New Book Captures Mojave Desert’s Abandoned Places

The Mojave Desert has long drawn pilgrims to its lonesome places, and the evidence of those people’s lives and industry remains, waiting for the intrepid explorer to stumble upon.

In Abandoned California: The Mojave Desert, one such explorer, photographer Andy Willinger captures these abandoned places in images shot over nearly a decade exploring the desert.

Outdoor SoCal editor, Chris Emery, recently interviewed Willinger about his approach to photography, his favorite parts of the Mojave, his favorite photos from the book, and his love of the desert.

“There is sort of a spiritual intonation that happens when a person gets used to the desert, especially someone from the hustle and bustle of an urban or the East Coast, to come out where it is so quiet and stark,” said Willinger.

One realization that Willinger had was that people who moved to the desert in the past had to deal with summer temperatures that regularly climbed well above 100 degrees with no air conditioning. It is remarkable, he said, that people could adapt to those conditions.

“The desert is unforgiving,” he said. “If you don’t have your act together, it’s going to kick you out.”

Perusing the photos in the book of erstwhile human settlements and activities – abandon homes, cars, mines, airports, theme parks – it’s clear that many people did in fact get kicked out.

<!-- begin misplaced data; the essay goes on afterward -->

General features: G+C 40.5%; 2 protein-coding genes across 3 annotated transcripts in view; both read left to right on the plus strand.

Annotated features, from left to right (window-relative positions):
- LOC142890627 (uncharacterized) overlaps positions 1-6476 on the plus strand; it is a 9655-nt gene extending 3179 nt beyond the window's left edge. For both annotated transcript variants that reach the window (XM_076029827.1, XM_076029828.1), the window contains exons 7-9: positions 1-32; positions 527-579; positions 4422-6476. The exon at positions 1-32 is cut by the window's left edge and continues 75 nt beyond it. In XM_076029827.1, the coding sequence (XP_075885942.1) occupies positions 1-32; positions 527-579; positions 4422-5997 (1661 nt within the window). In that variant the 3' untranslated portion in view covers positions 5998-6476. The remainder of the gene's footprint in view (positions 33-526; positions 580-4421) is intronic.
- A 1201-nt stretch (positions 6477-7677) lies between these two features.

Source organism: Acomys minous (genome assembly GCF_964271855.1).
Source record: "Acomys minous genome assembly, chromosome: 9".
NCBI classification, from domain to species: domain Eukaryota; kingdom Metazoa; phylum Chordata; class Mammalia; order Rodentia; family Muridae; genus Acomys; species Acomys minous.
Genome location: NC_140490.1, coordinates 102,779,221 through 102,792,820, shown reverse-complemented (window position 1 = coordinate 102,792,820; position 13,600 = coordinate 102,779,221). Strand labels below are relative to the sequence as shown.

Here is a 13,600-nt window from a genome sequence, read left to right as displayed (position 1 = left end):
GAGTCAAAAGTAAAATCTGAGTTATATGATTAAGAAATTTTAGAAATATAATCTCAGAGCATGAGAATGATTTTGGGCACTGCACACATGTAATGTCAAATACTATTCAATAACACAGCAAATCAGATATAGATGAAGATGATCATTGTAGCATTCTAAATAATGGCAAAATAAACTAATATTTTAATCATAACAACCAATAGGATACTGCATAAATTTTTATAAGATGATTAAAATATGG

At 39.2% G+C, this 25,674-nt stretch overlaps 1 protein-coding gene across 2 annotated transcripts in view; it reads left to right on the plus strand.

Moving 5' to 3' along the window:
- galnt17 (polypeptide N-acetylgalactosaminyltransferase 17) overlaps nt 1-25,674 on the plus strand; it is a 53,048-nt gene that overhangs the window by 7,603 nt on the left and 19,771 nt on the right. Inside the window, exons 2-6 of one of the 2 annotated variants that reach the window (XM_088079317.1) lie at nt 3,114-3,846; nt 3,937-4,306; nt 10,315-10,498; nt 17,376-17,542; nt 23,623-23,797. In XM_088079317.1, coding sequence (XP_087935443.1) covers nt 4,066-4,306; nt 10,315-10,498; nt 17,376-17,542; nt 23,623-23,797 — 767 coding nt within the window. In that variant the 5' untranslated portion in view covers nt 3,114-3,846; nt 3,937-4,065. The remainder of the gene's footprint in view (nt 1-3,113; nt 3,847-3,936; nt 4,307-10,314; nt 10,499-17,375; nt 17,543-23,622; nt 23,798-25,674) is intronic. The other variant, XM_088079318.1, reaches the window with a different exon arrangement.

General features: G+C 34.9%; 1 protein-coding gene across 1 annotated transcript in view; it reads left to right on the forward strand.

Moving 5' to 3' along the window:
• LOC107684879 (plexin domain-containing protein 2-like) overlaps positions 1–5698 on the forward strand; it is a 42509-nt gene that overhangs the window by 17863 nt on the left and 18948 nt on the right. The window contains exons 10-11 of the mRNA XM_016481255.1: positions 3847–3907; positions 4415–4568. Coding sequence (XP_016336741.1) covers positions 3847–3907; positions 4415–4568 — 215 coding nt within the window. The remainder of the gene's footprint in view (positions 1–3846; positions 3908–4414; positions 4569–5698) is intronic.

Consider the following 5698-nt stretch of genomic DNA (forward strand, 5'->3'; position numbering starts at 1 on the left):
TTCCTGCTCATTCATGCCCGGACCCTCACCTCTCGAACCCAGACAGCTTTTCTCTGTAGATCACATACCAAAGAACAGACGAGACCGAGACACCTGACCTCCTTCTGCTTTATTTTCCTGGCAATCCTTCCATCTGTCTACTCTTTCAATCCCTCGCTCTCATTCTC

Wonder Valley

His favorite spots?

Willinger mentioned the Car Wash, a collection of cars abandoned long ago in a remote portion of Joshua Tree National Park. Another favorite is Wonder Valley, an area where the U.S. Government began giving away small tracks of land in a desolate portion of the Mojave in 1938. By the end of World War II, thousands of people had built small homes, known as “jackrabbit” homesteads. Many of those early homesteaders found life in the dry, remote desert too lonely and difficult and abandoned wonder valley for more friendly destinations.

“Today, Wonder Valley is home to a small, well-dispersed community of fewer than 700 misanthropes, artists, spiritual seekers, doomsday preppers, UFOlogists, and normal citizens,” Willinger writes in the book.

Other sections of the book include images of Antelope Valley and Northern Mojave, Route 66, photos of various defunct mines and mills, and the long-abandoned Lake Delores Water Park.

Abandoned California: The Mojave Desert is available on Amazon.

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